Nearly 29 million Americans who say they don't smoke in their
apartments may still be exposed to secondhand smoke that wafts in from
elsewhere in the building, federal researchers report today.
smoke can cause disease and premature death in non-smokers; it
potentially affects about 44 million Americans who live in multi-unit
housing each year, including 27.6 million to 28.9 million with
smoke-free apartments or condos, according to the study by researchers
at the Centers for Disease Control and Prevention.
"It's a big
deal. ... There's air seepage between one unit and another," through
insulation, cracks and power outlets, says Tim McAfee, director of CDC's
Office on Smoking and Health. He says even the finest ventilation
systems don't protect apartment dwellers, who are "involuntary exposed
to secondhand smoke."
Many aren't aware of it, he says, and if
they are, the extent may be "significant," he says, adding building-wide
smoking bans are the only real solution.
While the number of
smoke-free laws nationwide has surged in the last decade, most apply to
public spaces such as workplaces, restaurants, bars and parks. Very few
cover multi-unit housing.
Yet more landlords and public housing
authorities are adopting smoke-free policies to lower fire risks and
cleaning costs as well as to meet consumer demand. Surveys show most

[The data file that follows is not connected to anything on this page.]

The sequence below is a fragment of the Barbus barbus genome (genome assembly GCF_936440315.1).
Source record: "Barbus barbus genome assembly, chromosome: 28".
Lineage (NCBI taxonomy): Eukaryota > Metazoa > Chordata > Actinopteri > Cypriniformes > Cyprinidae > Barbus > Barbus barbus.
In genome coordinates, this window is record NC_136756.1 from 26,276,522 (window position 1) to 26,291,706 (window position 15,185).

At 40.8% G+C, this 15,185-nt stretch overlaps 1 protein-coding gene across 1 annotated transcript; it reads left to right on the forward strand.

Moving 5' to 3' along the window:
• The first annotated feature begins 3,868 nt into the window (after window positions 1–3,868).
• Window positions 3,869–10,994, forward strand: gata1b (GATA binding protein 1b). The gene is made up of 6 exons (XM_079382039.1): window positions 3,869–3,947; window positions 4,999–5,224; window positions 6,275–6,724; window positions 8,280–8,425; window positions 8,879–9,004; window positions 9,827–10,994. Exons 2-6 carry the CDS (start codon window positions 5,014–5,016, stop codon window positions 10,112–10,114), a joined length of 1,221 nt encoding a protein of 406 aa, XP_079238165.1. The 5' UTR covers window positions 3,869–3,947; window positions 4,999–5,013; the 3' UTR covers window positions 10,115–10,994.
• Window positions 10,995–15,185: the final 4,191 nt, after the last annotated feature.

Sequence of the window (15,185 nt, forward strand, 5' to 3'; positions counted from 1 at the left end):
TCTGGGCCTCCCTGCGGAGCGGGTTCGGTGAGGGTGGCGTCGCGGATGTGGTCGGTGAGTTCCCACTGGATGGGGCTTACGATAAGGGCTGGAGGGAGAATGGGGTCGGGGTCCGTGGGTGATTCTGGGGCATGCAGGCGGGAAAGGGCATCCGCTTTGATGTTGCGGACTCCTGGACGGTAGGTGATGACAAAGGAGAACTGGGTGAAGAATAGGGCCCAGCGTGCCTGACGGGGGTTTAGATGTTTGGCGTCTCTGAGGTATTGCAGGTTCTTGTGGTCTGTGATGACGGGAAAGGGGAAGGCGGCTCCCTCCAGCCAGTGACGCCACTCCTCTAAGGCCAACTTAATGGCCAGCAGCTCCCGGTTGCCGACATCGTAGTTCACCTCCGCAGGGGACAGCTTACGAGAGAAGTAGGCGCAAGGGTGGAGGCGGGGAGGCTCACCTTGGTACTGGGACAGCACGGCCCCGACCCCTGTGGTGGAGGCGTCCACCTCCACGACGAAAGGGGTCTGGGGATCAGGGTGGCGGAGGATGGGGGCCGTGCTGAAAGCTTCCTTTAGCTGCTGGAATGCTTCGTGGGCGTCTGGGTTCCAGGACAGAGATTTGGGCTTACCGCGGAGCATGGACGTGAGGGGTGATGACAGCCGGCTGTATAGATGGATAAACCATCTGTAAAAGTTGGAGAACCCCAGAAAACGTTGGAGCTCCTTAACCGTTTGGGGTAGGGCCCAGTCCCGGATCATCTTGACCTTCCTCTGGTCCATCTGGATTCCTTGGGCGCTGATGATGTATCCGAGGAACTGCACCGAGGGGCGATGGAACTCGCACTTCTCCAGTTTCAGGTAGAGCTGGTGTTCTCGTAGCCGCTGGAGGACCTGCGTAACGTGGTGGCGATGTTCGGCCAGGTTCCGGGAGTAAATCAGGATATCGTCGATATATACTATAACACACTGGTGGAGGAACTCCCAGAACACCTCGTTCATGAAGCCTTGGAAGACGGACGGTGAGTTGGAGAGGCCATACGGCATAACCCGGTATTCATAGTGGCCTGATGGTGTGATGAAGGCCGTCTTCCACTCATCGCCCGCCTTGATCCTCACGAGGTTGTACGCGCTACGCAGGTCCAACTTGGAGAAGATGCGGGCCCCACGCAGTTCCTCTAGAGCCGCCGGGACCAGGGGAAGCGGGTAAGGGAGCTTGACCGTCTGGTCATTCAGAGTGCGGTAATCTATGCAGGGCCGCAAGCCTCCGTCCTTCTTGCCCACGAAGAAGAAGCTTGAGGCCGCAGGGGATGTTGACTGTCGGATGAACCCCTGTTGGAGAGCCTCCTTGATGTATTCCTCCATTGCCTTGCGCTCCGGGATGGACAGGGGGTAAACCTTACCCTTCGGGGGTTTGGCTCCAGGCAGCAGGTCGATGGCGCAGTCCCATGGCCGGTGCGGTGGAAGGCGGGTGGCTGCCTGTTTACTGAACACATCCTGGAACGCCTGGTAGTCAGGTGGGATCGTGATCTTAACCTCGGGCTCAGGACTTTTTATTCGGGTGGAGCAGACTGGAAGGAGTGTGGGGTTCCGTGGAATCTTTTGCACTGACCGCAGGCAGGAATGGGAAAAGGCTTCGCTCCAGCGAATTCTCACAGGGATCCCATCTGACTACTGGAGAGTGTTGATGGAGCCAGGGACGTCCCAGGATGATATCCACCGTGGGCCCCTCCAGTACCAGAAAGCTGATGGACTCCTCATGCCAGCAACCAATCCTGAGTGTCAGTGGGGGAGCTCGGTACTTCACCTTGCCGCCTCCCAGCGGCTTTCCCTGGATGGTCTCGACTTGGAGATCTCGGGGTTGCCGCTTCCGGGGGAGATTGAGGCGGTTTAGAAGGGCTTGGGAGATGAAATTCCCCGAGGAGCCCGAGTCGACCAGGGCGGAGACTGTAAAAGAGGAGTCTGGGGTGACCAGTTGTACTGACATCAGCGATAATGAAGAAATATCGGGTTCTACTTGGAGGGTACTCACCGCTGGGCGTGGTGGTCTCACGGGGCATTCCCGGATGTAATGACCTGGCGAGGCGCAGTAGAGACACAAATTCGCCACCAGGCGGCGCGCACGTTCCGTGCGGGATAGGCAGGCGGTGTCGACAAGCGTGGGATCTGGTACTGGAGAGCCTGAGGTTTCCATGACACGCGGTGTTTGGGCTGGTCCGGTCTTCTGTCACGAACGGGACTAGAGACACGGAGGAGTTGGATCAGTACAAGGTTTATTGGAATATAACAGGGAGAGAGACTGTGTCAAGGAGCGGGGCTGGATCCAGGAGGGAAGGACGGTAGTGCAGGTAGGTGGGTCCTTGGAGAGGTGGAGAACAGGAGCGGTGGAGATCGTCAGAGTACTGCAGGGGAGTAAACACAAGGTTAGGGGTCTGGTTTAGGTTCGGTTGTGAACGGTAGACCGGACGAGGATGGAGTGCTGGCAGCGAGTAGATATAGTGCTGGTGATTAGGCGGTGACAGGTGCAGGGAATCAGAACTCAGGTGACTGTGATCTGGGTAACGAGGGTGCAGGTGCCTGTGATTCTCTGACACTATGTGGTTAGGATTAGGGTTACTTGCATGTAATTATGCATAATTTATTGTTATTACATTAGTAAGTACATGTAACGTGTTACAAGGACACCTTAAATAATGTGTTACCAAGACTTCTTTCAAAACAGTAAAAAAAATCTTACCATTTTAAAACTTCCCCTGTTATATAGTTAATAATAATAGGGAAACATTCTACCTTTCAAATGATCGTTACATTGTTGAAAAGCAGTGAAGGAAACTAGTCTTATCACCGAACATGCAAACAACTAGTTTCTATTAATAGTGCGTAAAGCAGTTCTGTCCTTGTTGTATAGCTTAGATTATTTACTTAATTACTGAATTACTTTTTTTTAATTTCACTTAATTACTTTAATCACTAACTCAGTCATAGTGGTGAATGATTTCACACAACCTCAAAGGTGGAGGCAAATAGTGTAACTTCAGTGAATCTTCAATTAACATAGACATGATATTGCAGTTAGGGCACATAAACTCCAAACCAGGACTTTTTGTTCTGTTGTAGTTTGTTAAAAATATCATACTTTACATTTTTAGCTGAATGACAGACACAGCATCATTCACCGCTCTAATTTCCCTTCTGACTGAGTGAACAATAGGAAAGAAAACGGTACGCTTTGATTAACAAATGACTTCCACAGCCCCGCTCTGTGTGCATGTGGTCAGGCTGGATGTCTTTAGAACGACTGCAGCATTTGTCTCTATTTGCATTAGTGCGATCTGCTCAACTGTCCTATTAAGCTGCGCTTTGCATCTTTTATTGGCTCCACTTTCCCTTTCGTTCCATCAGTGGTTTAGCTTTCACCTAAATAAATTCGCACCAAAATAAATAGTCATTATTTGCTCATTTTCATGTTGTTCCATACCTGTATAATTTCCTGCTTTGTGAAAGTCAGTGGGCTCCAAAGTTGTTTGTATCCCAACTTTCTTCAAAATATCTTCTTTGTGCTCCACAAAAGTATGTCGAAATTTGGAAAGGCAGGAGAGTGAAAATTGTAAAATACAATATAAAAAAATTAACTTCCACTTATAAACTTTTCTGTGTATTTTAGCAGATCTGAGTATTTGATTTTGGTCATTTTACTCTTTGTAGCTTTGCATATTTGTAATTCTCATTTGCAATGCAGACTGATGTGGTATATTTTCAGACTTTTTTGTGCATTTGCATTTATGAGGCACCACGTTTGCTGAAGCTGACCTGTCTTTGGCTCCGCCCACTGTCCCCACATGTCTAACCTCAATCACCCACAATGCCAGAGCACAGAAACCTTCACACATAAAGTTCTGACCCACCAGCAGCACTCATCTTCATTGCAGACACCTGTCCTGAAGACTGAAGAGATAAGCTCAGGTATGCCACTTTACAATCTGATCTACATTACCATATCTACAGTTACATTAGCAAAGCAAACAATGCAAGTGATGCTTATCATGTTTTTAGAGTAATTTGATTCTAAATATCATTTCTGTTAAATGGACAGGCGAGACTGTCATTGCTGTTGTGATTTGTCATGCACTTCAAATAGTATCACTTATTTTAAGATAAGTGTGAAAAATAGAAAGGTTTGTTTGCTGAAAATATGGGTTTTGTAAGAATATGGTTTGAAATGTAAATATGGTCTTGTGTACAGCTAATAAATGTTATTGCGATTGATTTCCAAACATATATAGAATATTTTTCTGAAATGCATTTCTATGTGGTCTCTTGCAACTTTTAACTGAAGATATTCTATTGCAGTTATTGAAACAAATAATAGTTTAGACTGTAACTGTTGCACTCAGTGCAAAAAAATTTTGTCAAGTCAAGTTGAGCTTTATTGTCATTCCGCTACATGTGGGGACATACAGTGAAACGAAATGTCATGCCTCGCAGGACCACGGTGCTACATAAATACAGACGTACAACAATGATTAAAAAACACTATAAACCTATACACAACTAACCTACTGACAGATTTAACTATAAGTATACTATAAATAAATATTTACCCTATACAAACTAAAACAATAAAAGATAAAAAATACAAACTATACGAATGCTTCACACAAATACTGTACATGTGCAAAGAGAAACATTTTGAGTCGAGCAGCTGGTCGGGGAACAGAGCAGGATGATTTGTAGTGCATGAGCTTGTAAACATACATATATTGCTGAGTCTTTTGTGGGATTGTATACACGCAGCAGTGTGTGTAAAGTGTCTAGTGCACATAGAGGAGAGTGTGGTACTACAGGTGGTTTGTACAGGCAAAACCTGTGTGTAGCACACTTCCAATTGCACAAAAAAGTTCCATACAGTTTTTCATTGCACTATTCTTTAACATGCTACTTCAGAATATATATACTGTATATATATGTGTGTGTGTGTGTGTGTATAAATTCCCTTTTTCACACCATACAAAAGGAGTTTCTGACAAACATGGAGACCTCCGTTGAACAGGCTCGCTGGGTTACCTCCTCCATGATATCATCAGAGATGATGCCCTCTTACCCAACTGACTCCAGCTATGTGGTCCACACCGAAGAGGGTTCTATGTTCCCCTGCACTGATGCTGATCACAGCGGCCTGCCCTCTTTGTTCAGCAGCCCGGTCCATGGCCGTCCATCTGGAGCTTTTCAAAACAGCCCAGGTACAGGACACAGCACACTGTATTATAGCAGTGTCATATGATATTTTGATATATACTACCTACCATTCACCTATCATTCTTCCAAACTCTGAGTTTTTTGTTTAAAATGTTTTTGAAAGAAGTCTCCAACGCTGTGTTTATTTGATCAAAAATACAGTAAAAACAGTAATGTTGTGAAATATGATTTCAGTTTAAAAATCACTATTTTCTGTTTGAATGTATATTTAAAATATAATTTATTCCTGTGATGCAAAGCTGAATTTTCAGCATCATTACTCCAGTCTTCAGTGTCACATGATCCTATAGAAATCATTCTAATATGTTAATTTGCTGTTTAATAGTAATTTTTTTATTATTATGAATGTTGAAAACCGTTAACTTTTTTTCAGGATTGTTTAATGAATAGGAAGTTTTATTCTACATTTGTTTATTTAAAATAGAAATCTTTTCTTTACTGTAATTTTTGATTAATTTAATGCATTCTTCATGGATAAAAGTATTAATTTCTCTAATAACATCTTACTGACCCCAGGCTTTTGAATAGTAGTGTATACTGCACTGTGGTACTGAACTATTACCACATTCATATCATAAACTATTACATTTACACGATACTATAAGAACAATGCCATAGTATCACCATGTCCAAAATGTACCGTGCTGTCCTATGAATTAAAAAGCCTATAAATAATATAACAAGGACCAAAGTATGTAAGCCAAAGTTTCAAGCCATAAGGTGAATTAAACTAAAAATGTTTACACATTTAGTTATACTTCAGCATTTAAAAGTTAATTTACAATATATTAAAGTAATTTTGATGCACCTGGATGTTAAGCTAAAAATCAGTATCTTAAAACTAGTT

Americans, 80% of whom don't smoke, favor smoke-free housing, but some
condo owners have objected to their buildings' adopting smoking bans
after they bought their property.
The study, published in the peer-reviewed Nicotine & Tobacco Research journal, says
Census data taken between 2006 and 2009 indicate that one-quarter of
Americans -- or 79.2 million -- live in multi-unit housing and about
62.7 million of them don't smoke in their apartments. That means 16.5
The CDC researchers combine that data with the
findings of two prior peer-reviewed studies, conducted from 2007 through
2010, that found 44% to 46.2% of apartment dwellers said they were
exposed to secondhand smoke in their living space during the last year.
is the first research to estimate how many Americans are at risk from
secondhand smoke because they live in apartments, says Tom Glynn,
director of cancer science and trends at the American Cancer Society. He
notes that one-third of them, about 26 million, are either children or
seniors over 65 -- two groups especially likely to become sick from
"We already know that more than 43,000
nonsmokers in the USA die every year -- primarily from lung cancer and
heart disease -- due to their exposure to secondhand smoke," Glynn says,
adding such exposure also sickens millions of people by causing
bronchitis and ear infections.
The CDC authors, led by Brian King,
caution that their findings have limits, noting the data used are the
most recent available on the topic but are still several years old. They
say more Americans may now live in apartment buildings that ban
smoking. McAfee says he expects such bans, now relatively rare, will
A CDC study released last month found that
ventilation at five major U.S. airports with designated smoking areas
does not protect passengers from secondhand smoke. It found that
pollution levels near (within a meter or 39 inches) smoking areas are
five times higher than levels at airports that entirely ban smoking.
Levels inside smoking areas, including bars and restaurants, were 23
times higher than at smoke-free airports.